Tuesday, 1 July 2014


When I looked around Andalusia trying to find a good day trip from Seville earlier in the year, I came across this small town that seemed highly recommended. We went to San Bernardo train station and got on the bus. The 33km journey only took us about half an hour. Nice and easy.

Carmona is a lovely place that was built on a ridge in the middle of a huge flat plain.

It has a long history as even during the time of Julius Caesar it was an important city. One of the city’s gates still stands as a memento for the Romans, the Puerta de Córdoba.

Who do you think came after the Romans? Yes, the Moors! Seems like a trend here in Andalusia that never seems to fail. Anyway, they also realised the strategical importance of the place and build a huge wall around it. And when I say huge I mean at least 6 meters across! This is the Puerta de Sevilla which leads the visitor into the Old Town.

The view from the wall of Carmona.

Apart from the wall the Moors made their marks on the city in other ways, too. The white walls of the well-kept houses and the signs of the mudejar-style decoration can be found everywhere, together with the many fountains and the Alcázar of Carmona.

The Alcázar later was taken over by the king of Spain (Don Pedro) who made a castle for himself out of it and during the modern era the building was turned into a Parador Hotel. It now runs under the prestigious name of Alcázar del Rey Don Pedro. We decided to take a look from the inside and after the pretence of ‘just having a coffee on the terrace’ we nosed around as much as we could. Well, it’s certainly beautiful.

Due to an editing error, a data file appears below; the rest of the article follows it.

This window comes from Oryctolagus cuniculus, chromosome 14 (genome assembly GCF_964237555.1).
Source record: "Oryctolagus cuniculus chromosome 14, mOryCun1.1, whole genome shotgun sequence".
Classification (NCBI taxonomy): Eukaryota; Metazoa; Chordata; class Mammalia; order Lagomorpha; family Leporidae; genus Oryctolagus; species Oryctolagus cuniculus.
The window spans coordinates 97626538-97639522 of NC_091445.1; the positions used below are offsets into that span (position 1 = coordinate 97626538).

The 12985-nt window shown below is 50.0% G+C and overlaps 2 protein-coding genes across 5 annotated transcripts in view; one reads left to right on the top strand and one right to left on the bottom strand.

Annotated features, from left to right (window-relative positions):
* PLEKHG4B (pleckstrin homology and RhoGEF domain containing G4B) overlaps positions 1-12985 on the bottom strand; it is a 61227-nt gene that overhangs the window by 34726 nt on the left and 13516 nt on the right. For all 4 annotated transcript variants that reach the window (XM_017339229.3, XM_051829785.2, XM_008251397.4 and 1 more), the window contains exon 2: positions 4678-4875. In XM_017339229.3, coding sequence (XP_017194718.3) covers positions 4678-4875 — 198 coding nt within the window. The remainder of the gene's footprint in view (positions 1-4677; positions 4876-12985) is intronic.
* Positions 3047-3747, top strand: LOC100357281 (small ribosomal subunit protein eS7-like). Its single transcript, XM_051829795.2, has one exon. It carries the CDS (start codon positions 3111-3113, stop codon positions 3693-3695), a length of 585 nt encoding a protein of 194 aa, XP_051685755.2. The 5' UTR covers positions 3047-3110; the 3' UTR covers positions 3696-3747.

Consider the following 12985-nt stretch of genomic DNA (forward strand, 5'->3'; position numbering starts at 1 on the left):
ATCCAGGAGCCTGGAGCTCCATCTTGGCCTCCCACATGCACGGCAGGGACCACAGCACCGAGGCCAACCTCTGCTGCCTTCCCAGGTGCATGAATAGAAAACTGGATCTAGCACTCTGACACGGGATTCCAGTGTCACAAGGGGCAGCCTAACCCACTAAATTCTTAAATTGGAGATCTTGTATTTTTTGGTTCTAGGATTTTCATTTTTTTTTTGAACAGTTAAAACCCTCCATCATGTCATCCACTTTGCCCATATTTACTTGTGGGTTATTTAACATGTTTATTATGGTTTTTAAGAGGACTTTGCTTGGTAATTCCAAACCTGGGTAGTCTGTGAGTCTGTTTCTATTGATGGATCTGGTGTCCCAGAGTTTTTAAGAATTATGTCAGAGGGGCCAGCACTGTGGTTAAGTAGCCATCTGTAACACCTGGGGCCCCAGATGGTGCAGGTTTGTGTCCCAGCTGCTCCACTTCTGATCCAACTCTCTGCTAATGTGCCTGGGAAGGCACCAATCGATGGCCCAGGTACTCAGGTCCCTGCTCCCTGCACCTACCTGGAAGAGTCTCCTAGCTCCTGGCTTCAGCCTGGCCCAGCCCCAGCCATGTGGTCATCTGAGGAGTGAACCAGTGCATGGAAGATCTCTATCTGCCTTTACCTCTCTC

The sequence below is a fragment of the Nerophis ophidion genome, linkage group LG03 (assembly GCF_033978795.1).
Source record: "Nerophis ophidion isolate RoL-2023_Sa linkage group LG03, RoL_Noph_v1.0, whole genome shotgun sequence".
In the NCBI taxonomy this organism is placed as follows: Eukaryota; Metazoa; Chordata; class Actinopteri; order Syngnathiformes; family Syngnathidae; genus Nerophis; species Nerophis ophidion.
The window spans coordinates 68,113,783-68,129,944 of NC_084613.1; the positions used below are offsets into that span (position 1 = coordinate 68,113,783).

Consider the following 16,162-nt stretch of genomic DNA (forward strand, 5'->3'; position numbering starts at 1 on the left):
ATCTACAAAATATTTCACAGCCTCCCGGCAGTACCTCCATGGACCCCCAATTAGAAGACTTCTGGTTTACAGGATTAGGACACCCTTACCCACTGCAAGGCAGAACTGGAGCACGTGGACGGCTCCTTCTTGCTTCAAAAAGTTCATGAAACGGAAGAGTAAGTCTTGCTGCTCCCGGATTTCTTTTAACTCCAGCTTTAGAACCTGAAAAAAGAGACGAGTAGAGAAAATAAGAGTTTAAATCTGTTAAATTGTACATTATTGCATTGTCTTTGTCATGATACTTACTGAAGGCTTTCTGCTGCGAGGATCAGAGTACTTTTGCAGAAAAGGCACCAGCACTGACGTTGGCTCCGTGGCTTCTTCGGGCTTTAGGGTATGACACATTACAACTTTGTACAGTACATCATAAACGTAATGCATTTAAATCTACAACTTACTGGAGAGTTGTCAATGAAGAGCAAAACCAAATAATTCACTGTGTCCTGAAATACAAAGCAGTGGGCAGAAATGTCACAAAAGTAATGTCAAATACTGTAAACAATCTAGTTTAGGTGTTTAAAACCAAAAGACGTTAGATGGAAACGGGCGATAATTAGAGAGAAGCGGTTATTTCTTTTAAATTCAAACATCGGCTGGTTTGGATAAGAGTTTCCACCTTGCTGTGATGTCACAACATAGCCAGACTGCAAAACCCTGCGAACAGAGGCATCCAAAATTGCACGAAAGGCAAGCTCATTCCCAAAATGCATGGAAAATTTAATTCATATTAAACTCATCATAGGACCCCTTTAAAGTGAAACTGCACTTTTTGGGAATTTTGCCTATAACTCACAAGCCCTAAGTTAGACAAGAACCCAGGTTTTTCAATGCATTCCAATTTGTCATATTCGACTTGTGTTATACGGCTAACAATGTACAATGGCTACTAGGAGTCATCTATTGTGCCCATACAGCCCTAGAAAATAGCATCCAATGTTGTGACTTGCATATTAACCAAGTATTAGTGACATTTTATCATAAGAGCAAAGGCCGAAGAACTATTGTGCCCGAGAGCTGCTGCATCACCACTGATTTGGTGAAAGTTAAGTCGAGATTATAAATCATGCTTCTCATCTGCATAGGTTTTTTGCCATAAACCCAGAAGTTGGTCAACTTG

Not to mention the view from the terrace!

Some more details from this lovely town.

After lunch we went to do a 5km walk around Carmona. It was such a strange sight, a GREEN Andalusia! We took a lot of photos of this short stint of colour. (Later in the year we went this way with some friends and saw it for what it looks like most of the year, an enormous golden sea of wheat swaying gently in the breeze.)

On the way back to the bus we noticed that Carmona has its own Giralda tower, complete with the Giraldilla on top! What´s all this about?

Apparently Ferdinand III, who freed the town from the aforementioned Muslims, gave this motto to Carmona: Sicut Lucifer lucet in Aurora, sic in Wandalia Carmona ("As the Morning-star shines in the Dawn, so shines Carmona in Andalusia" - wikipedia). How sweet! He must have liked a place a lot.

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